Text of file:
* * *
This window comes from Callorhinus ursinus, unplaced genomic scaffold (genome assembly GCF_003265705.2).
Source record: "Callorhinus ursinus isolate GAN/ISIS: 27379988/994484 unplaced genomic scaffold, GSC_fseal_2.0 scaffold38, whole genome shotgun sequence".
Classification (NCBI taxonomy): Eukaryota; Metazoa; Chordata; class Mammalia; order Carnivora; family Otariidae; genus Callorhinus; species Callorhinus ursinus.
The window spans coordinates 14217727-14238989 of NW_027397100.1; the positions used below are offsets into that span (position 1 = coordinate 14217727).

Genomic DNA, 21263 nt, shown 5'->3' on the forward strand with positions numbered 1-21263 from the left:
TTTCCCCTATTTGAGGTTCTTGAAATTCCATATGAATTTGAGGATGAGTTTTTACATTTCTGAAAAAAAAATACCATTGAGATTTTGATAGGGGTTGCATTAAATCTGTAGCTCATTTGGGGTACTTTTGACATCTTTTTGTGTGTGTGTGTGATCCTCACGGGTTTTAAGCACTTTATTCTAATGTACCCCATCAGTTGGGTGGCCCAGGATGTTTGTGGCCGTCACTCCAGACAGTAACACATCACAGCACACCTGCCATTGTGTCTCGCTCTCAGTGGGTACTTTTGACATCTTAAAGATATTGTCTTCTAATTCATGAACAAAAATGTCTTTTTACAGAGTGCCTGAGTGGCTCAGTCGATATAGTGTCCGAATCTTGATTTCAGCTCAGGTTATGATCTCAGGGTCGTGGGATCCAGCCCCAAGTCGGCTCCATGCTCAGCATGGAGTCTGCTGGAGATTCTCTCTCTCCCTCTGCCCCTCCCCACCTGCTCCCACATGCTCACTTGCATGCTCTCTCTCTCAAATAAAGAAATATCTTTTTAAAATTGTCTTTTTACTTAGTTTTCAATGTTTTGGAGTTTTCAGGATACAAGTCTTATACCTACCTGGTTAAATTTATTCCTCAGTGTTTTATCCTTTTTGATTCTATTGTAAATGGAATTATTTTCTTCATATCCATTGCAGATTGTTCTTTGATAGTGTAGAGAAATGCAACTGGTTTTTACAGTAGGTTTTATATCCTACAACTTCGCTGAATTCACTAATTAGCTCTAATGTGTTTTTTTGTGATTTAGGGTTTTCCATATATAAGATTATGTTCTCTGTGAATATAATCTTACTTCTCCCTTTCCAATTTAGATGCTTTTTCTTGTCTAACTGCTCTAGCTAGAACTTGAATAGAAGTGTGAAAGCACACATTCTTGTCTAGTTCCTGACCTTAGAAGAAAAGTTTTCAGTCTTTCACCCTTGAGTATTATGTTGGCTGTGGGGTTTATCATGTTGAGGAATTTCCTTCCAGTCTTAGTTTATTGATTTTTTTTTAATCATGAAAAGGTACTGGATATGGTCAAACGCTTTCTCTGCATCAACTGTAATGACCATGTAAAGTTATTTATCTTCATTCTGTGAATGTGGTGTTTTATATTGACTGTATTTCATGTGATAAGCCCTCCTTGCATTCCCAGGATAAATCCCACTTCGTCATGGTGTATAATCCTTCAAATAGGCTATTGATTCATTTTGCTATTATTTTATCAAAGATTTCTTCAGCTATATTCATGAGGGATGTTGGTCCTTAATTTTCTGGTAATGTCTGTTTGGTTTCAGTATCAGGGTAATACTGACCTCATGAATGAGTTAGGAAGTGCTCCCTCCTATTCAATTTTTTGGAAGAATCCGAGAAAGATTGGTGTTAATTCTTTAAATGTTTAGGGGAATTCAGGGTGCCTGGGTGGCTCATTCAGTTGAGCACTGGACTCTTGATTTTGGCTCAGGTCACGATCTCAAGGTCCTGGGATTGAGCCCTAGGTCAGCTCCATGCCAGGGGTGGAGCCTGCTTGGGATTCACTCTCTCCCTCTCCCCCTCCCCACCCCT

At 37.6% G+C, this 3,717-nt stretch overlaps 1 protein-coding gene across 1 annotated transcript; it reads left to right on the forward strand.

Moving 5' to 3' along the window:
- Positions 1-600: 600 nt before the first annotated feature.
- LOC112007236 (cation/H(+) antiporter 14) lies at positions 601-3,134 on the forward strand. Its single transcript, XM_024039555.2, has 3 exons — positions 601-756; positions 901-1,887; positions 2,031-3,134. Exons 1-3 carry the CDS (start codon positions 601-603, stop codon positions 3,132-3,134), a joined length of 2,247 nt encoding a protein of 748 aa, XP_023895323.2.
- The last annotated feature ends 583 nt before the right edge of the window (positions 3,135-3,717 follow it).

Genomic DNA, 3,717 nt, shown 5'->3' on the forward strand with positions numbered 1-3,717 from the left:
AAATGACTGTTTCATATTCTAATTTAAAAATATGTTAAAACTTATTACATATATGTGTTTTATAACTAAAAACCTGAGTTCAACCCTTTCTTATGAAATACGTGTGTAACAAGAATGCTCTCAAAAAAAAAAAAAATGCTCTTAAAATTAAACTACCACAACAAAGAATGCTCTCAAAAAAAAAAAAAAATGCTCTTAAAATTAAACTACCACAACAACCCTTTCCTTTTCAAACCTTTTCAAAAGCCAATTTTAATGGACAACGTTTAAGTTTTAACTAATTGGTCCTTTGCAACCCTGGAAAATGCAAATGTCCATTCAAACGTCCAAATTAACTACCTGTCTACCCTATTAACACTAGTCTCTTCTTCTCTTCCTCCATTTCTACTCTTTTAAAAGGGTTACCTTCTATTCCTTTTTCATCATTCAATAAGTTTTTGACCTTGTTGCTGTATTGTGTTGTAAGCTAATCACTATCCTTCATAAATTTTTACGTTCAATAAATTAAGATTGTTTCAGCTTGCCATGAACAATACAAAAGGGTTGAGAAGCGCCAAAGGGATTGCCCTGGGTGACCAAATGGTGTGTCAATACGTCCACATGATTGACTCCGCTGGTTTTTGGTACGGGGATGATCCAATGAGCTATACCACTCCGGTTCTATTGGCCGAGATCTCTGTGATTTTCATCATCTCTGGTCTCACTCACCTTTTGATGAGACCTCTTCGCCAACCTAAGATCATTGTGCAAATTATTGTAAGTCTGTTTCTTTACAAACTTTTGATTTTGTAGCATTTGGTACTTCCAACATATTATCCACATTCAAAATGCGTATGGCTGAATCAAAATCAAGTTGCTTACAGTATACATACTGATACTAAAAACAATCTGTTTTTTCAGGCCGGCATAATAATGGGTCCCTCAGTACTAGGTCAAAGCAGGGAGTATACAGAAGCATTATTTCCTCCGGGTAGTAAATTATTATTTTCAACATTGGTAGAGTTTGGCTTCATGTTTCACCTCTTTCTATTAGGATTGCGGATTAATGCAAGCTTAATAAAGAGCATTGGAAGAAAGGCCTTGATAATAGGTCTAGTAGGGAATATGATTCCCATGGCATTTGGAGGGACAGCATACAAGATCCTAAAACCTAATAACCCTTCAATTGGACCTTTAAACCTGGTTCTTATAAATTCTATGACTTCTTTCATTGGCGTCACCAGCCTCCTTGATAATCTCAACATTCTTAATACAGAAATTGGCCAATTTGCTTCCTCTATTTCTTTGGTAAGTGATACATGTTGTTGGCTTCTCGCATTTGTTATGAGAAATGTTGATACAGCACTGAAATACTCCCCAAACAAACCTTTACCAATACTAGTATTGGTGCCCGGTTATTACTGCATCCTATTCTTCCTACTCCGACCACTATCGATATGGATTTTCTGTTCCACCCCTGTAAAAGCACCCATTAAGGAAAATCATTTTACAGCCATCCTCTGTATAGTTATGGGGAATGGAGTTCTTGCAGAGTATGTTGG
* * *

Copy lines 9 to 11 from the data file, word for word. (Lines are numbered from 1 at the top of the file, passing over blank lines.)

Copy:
- Positions 1-600: 600 nt before the first annotated feature.
- LOC112007236 (cation/H(+) antiporter 14) lies at positions 601-3,134 on the forward strand. Its single transcript, XM_024039555.2, has 3 exons — positions 601-756; positions 901-1,887; positions 2,031-3,134. Exons 1-3 carry the CDS (start codon positions 601-603, stop codon positions 3,132-3,134), a joined length of 2,247 nt encoding a protein of 748 aa, XP_023895323.2.
- The last annotated feature ends 583 nt before the right edge of the window (positions 3,135-3,717 follow it).